The focus of the psychodynamic approach is to reinforce positive self-attitude while allowing the patients to realize that they are responsible for their actions. Therefore,clinicians must validate first the sufferings of the patient,which is linked with their traumatic past. Many patients will try to blame themselves for any trauma they endured,similar to the case of Sara who tries to blame herself for the death of her grandmother when she was a teenager. The effectiveness of psychodynamic therapy will let the patients realize that they are not the ones responsible for such past incident and the real solution to the problem can be treated with proper therapies (Ghaemi et al.,2012). They should realize that it was a traumatic childhood incident that made them limit their life choices and resulted in poor coping skills such as substance abuse and drinking. The interpretations of the "here and now” should be properly reinforced as well,because this is the basis of the therapeutic approach rather than the "past.” However,the event in the past is useful for interpreting the basis of the problem so that the patient can formulate their own problem solving and decision-making skills (Henry et al.,2010).

More importantly,the clinicians should understand that BPD patients possess a wide range of weaknesses and strengths that allow them to function or become impaired and limited. This understanding is critical to the psychodynamic approach because the unconscious patterns of behavior might indicate the actual insight of the patient (Henry et al.,2010). It is then that supportive strategies could be developed so that overall therapy is conducive,empathetic,and strengthening.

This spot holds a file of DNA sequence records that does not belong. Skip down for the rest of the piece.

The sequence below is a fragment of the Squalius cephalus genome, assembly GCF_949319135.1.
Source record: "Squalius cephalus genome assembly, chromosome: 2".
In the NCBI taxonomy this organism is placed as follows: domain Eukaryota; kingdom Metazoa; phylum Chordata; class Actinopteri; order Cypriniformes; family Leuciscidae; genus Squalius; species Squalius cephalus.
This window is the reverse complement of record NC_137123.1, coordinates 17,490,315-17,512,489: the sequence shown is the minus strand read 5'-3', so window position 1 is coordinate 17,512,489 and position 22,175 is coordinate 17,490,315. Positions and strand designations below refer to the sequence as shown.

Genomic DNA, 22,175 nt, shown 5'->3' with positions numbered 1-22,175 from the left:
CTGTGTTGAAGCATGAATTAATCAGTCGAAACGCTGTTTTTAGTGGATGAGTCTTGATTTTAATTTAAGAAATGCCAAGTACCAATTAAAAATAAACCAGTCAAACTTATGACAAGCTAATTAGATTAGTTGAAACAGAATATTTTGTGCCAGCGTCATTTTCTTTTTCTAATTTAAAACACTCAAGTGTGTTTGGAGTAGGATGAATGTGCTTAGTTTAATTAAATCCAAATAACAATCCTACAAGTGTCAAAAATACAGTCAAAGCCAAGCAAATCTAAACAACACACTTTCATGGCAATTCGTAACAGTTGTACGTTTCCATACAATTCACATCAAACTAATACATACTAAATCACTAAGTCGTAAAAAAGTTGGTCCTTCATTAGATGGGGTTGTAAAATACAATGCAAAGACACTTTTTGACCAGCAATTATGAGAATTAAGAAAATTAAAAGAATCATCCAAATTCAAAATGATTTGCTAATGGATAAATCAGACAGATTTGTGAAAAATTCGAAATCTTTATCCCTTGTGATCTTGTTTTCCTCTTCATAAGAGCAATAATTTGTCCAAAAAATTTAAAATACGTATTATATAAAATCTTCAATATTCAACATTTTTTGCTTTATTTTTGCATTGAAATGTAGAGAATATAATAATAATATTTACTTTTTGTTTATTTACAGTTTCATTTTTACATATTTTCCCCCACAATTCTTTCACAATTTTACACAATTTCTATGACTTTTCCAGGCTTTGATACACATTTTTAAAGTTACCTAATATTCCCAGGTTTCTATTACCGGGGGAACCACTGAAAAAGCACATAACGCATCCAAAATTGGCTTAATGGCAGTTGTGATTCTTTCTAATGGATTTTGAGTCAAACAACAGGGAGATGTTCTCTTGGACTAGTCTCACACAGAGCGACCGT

Because the patient might exhibit impulsiveness throughout the therapy,clinicians must be firm in setting limitations to avoid escalation of self-harming behavior and to impose a positive self-image. At the same time,the therapists should convey the limitations of their therapy and the capacities at which they are only allowed to operate. This will give the patients an idea about the treatment process, and that the therapy can be discontinued at any point in time (Ghaemi et al., 2012). Based on clinical experience,BPD patients should usually be involved in self-reflection and promotion of conscious actions to prevent impulsiveness and mood swings. It is the role of the clinicians to actively engage patients in their own self-observation and awareness to make understand how behaviors generate and develop and what they can do to avoid negative thoughts and cognitions to succumb to them (Henry et al.,2010). These are some of the most important concepts of the psychodynamic approach that can be used for the patient in our case.